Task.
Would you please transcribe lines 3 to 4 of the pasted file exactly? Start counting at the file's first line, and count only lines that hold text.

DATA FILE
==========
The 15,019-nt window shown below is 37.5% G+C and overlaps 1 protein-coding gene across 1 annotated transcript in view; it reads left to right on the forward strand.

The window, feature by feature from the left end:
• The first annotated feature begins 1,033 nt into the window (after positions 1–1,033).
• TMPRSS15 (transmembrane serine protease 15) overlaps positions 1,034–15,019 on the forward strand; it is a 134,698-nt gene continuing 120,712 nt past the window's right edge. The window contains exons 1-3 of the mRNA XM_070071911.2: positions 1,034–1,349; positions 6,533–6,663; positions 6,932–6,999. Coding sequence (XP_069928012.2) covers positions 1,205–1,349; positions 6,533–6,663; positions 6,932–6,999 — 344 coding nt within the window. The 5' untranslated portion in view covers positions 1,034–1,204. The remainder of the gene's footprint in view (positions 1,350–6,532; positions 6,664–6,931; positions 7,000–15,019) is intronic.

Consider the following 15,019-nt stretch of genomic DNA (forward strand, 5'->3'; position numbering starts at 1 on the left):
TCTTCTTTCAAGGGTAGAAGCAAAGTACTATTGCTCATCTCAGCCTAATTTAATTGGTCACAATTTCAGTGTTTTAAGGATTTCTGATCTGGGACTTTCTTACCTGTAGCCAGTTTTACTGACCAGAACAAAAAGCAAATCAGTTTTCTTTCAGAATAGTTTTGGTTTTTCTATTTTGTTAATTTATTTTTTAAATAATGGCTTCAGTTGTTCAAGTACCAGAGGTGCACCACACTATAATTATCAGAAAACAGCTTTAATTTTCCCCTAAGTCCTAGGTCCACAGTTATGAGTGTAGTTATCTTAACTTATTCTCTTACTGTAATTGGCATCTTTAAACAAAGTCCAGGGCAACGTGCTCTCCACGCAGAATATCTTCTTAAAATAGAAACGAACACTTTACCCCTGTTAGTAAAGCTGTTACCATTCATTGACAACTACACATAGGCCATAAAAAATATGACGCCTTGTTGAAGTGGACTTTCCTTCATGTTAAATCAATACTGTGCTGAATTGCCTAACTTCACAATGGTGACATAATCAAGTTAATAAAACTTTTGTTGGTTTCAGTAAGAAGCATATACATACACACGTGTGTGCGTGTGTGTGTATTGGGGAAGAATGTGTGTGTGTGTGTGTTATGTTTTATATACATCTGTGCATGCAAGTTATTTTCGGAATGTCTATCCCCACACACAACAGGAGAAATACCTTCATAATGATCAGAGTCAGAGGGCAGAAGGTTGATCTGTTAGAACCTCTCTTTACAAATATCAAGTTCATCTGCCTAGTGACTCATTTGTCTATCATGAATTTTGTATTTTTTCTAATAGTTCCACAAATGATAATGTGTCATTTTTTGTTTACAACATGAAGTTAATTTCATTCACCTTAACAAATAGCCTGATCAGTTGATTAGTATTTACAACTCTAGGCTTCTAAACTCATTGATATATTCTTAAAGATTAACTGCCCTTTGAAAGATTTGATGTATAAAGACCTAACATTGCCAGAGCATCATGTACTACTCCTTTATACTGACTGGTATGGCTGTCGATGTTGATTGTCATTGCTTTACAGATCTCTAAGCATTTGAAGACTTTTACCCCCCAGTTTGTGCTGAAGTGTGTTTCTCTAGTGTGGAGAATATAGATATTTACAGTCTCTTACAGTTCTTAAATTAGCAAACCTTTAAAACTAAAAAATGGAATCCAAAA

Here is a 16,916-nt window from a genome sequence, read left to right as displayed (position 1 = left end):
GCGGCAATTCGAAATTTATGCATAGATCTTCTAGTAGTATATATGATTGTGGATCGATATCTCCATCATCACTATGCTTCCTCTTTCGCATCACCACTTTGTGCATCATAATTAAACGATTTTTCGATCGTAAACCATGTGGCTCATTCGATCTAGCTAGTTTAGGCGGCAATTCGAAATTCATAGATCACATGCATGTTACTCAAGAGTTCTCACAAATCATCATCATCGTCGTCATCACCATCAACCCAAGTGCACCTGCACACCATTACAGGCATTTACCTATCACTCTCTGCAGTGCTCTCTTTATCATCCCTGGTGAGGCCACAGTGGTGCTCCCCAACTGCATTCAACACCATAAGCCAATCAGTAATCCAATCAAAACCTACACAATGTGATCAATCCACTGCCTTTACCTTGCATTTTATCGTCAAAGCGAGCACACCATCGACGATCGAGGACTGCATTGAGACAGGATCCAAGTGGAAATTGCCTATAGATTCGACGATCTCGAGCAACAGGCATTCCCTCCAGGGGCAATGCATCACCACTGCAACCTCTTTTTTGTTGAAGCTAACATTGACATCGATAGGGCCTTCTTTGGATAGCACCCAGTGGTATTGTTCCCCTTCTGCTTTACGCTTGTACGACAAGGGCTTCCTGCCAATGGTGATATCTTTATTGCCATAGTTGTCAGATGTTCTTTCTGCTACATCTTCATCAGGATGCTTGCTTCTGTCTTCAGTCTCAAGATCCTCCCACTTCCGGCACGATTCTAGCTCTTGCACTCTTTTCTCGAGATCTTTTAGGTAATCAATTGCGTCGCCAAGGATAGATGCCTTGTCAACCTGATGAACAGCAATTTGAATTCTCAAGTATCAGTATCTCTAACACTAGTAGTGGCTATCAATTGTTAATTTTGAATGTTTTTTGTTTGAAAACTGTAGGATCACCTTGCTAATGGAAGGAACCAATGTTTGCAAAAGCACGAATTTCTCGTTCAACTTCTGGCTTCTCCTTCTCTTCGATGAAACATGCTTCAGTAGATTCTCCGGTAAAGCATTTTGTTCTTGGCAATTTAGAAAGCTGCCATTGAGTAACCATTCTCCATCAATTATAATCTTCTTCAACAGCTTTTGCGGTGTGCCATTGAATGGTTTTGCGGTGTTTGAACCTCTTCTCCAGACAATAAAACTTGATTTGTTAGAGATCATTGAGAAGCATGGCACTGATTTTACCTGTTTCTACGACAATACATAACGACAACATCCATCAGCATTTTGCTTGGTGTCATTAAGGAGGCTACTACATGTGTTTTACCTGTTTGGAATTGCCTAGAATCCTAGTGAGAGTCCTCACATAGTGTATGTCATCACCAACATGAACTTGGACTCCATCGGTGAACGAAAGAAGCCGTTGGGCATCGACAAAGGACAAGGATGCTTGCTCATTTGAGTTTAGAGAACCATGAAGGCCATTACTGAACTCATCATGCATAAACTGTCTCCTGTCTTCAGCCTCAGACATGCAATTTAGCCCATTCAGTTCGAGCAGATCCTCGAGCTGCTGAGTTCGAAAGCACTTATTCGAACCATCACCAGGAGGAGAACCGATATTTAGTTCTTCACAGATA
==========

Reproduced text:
• The first annotated feature begins 1,033 nt into the window (after positions 1–1,033).
• TMPRSS15 (transmembrane serine protease 15) overlaps positions 1,034–15,019 on the forward strand; it is a 134,698-nt gene continuing 120,712 nt past the window's right edge. The window contains exons 1-3 of the mRNA XM_070071911.2: positions 1,034–1,349; positions 6,533–6,663; positions 6,932–6,999. Coding sequence (XP_069928012.2) covers positions 1,205–1,349; positions 6,533–6,663; positions 6,932–6,999 — 344 coding nt within the window. The 5' untranslated portion in view covers positions 1,034–1,204. The remainder of the gene's footprint in view (positions 1,350–6,532; positions 6,664–6,931; positions 7,000–15,019) is intronic.